But of all the words in the liturgy of the Rite of Holy Baptism, only these are the only words necessary. “I baptize you in the name of the Father, and of the Son, and of the Holy Spirit.” Those are the words of God that make the difference. A single word from Christ or in the case of the Gospel lesson this morning is case a single act creates a new reality.

There is no incantation. Jesus never calls upon some other kind of force, agent, spiritual being to accomplish the purpose for which He speaks. He took Peter’s mother-in-law by the hand and lifted her up.

Matthew writes, “He took our illnesses and bore our diseases” (Mt 8:17). Paul tells us that Christ became poor with our poverty, he became sin by taking all of our transgressions unto Himself. He became dead with our death. He takes what robs us of our humanity and restores our humanity with His humanity and divinity.

Simeon was the old man who greeted the baby Jesus, Mary, and Joseph in the temple at Christmas. The Bible tells us that the Holy Spirit was upon him and he was waiting for the “consolation of Israel.” (Luke 2:25)

Jesus is the consolation, the Consolation of the world, and your Consolator. People look for consolation in all the wrong places. They seek it in the things they own, or in the things they do. Some try to find pain relief and comfort by self medicating with drugs and alcohol. Some seek religions and philosophies that promise a life without pain and suffering. As far as I know, they all end up suffering with the various processes of death and death itself.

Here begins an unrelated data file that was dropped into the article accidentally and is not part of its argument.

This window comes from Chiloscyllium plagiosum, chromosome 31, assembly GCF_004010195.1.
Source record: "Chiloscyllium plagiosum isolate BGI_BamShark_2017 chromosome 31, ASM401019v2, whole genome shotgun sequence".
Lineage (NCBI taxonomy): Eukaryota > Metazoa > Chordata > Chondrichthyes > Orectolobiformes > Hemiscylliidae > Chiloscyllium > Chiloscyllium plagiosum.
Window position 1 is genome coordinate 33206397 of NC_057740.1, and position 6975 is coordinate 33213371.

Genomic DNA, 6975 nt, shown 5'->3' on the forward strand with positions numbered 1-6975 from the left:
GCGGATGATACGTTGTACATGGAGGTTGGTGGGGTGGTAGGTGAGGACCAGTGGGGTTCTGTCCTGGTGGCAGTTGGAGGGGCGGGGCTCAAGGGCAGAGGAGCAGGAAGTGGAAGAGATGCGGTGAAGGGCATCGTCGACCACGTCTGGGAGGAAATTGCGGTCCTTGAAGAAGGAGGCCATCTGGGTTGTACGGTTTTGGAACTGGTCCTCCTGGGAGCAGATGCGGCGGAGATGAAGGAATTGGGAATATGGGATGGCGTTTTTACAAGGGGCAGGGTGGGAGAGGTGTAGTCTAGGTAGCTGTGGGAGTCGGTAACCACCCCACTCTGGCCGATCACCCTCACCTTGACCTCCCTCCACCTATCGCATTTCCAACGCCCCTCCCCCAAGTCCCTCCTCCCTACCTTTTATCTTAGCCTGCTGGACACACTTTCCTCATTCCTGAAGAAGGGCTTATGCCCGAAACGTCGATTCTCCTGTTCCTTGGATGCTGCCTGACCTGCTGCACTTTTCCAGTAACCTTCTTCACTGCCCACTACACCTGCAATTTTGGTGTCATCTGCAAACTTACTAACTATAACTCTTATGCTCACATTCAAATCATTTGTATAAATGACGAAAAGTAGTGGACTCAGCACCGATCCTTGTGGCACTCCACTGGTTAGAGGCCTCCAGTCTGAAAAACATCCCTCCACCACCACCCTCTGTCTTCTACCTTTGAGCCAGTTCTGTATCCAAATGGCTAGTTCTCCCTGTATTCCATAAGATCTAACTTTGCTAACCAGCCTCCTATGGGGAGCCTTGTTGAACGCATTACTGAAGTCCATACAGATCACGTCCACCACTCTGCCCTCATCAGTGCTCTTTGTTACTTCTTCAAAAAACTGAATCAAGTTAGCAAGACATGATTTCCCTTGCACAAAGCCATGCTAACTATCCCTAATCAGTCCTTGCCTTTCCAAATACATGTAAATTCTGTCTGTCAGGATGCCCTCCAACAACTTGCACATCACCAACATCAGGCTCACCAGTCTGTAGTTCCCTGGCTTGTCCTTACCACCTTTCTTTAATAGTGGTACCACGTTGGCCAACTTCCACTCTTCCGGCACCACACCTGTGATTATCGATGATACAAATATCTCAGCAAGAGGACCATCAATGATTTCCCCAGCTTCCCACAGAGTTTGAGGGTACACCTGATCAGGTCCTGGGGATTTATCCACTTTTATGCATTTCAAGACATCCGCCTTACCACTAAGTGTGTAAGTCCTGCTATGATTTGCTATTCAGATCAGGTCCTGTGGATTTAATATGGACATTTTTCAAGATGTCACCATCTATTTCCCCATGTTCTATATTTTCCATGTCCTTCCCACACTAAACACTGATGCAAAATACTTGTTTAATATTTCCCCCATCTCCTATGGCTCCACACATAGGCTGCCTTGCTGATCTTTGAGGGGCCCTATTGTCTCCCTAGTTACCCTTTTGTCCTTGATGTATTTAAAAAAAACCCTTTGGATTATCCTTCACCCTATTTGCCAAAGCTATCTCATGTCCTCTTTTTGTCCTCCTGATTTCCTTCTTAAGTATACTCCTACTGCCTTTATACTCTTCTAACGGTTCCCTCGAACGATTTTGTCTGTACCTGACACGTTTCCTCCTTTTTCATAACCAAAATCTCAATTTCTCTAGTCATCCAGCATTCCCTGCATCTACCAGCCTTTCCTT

“And He came and took her by the hand.” That exact same phrase is used for what Jesus did for Jairus’s dead daughter. We don’t know her name either. We only know that Christus Consolator went immediately to the child, took her by the hand, and raised her up. In that case Jesus spoke “Child, arise!” (Lk 8:54) I guess because sometimes you have to tell a child what to do.

31 “And He came to her and raised her up, taking her by the hand, and the fever left her, and she waited on them.” Most English translations miss what was happening in the text. In Greek it literally says, “And He forgave her the fever, and she was serving them.” Jesus pronounced forgiveness on her and the fever left. Jesus also says in the Greek, “her” rather than “it.” That is He doesn’t forgive the fever, but He forgives her.

The Son of God, took on earthly flesh to redeem, that is to restore body and soul – – to make a new creation. He forgives us our sins so that the fever of death and death itself leaves us. The crucifixion is both a physical and spiritual ordeal. Through the beatings and crucifixion the body is punished for sin. Through the rejection of men and the forsaking of God the Father, the Jesus Christ is punished for our sin and dies.